These are the same fallacious arguments, using somewhat different words, that we heard when we looked at the computer industry. However, on closer inspection, we see that these arguments apply more to today’s dysfunctional education system than to the dynamic – if seemingly chaotic – choices which a Free Market would provide at lower cost.

I chose to look at privatizing education because this is where the workings of Free Markets – of Free Enterprise – are being hidden from our children.

Without an appreciation of the economic system which has provided the riches we now enjoy – riches which our leaders are squandering – the US will just continue down the road to being just another socialist, third world country.

Department of Education Proposed Spending Cuts

By Chris Edwards – Re-Blogged From http://www.Cato.org  http://www.DownsizingGovernment.org

The Department of Education should be closed and its programs terminated. The main activity of the department is to provide grants to state and local governments. However, channeling taxpayer dollars through Washington and then back to the states is an inefficient way to fund local activities such as education. It would be better if the states funded their own education programs free from all the paperwork that comes with federal aid.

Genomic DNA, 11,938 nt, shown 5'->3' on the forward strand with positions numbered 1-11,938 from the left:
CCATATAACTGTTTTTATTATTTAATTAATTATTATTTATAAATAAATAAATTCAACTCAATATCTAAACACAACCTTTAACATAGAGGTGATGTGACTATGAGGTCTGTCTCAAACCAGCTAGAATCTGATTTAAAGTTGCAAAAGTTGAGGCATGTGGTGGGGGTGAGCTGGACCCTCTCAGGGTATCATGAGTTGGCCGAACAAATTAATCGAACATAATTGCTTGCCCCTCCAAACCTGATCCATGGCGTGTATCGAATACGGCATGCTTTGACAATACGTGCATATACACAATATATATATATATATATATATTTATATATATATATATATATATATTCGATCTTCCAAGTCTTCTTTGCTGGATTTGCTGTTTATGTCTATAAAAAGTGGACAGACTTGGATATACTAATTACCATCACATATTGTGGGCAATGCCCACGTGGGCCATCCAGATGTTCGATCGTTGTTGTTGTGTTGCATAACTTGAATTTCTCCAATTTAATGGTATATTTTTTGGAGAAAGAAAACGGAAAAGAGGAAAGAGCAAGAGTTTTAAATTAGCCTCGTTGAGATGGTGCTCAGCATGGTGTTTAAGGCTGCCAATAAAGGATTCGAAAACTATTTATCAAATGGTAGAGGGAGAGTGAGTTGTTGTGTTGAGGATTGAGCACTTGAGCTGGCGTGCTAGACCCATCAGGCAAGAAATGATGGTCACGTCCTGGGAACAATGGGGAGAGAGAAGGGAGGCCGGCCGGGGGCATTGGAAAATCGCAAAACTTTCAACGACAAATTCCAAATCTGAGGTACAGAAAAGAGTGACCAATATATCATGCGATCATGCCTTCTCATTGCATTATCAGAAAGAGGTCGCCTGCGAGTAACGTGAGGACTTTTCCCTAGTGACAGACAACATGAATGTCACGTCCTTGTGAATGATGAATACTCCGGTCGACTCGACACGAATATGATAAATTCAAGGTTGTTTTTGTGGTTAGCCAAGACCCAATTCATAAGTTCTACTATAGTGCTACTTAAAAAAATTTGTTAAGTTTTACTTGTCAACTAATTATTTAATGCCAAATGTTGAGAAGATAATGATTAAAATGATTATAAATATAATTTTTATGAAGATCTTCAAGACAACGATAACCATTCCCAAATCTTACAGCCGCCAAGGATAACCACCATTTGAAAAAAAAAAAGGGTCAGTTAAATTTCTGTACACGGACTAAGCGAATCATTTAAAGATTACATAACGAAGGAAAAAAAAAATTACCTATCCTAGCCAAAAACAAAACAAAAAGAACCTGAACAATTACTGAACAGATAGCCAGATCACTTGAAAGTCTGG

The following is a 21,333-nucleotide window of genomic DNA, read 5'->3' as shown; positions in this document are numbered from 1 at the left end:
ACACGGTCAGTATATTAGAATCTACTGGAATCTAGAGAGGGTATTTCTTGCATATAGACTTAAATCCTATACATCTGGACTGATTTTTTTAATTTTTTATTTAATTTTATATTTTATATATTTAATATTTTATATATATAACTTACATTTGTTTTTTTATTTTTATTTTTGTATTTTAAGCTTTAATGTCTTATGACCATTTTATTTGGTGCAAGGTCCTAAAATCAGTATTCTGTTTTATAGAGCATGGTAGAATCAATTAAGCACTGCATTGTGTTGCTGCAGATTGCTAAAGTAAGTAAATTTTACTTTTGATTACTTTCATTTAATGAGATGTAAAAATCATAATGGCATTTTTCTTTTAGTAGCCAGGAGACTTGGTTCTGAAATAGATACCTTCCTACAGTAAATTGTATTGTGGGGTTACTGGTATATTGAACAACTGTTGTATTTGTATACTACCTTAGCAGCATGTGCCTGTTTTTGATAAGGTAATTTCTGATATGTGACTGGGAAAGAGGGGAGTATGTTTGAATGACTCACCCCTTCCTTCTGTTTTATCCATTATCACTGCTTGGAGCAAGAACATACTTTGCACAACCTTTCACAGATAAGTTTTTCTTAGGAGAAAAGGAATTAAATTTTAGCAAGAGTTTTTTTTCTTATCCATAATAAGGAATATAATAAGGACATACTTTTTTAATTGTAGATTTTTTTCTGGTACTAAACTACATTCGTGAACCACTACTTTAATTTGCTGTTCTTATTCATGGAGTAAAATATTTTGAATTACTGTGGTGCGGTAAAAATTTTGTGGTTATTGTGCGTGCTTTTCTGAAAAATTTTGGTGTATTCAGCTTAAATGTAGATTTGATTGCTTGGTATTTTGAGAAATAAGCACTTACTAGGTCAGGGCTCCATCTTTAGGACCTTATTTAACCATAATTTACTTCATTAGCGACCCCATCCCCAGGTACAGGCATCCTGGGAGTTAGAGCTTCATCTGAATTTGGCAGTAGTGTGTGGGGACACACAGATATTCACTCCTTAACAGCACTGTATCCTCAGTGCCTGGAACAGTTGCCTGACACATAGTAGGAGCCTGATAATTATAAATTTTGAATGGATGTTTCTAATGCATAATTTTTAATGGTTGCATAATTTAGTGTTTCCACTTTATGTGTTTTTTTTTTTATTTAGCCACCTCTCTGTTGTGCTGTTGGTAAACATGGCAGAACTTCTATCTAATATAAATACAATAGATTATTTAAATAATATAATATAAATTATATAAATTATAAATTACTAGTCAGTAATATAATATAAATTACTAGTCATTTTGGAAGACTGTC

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K-12 Education Subsidies

By Neal McCluskey – Re-Blogged From http://www.downsizinggovernment.org

The Department of Education operates a wide range of subsidy programs for elementary and secondary schools. The aid and related federal regulations have not generally lifted academic achievement. The department also subsidizes higher education through student loan programs. Unfortunately, that aid has fueled inflation in college tuition and is subject to widespread abuse.

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Not Another Liberal Republican

cropped-bob-shapiro.jpg   By Bob Shapiro

I read a piece which gives a very unflattering picture of Jeb Bush as little more than a catch-up version of Obama and Hillary Clinton. He calls for the Republicans to stop putting up “me too” candidates and actually offer American voters a choice on policy.

The possibility of a Jeb Bush, Chris Christie, or other liberal Republican being put up – again – as the party standard bearer in 2016, dismays